Developing Your Market
Though you have an existing patient base to draw from, it is important to develop marketing tactics to expand this group. Some possibilities include talking to other doctors in the area—including ophthalmologists, primary care practitioners and even school nurses—to spread the word of your ability to fit custom lenses. These professionals would welcome the opportunity to help their patients and would have no problem admitting their shortcomings in this particular area of care; knowing a specialist to refer their patients to gives them the ability to help without the obligation of developing the expertise in-house.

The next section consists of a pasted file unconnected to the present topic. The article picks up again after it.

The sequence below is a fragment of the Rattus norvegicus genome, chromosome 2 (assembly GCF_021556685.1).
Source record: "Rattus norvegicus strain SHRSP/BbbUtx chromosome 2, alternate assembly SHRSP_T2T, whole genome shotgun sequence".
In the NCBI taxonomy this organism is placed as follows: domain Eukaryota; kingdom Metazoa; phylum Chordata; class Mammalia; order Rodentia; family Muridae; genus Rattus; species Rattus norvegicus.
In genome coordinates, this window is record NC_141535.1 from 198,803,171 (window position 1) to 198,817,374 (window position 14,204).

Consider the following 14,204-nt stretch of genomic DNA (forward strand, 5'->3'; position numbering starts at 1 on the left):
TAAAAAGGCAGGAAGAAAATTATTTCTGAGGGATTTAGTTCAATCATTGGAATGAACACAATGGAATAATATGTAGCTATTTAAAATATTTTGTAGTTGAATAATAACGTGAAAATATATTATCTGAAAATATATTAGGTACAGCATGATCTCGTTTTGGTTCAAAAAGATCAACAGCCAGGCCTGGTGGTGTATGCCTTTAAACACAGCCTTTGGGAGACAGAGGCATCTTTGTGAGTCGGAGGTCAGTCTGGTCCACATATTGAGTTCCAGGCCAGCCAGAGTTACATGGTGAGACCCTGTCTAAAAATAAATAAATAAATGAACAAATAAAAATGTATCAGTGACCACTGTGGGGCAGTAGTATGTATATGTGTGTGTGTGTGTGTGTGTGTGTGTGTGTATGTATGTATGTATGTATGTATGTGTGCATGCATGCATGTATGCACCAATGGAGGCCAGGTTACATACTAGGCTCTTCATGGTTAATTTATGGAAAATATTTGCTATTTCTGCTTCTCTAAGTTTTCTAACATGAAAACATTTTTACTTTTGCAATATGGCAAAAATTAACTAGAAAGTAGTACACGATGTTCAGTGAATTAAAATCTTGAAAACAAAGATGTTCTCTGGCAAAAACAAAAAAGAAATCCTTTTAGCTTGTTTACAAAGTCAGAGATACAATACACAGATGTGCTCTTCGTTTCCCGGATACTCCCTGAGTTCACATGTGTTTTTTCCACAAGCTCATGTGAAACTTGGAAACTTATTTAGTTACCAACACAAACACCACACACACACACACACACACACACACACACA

In addition, consider external and internal advertising efforts such as newsletters, emails, websites and social media outlets. Don’t forget to capture the reaction of your patients as they experience a successful fit and use it to promote your practice. For instance, a happy patient who’s just been fit with a custom lens might want to post a selfie right from your exam chair, providing everyone in their social network with an endorsement for your practice. Boom—instant, real-time marketing. And it’s free.The above options offer a unique platform and design, which allows the contact lens practitioner to provide unique products to your patients. Some patients will be intolerant of any lens design, but in those instances where a patient would benefit from the optics that a GP delivers, but cannot wear the lenses because of discomfort issues, consider a soft or hybrid lens.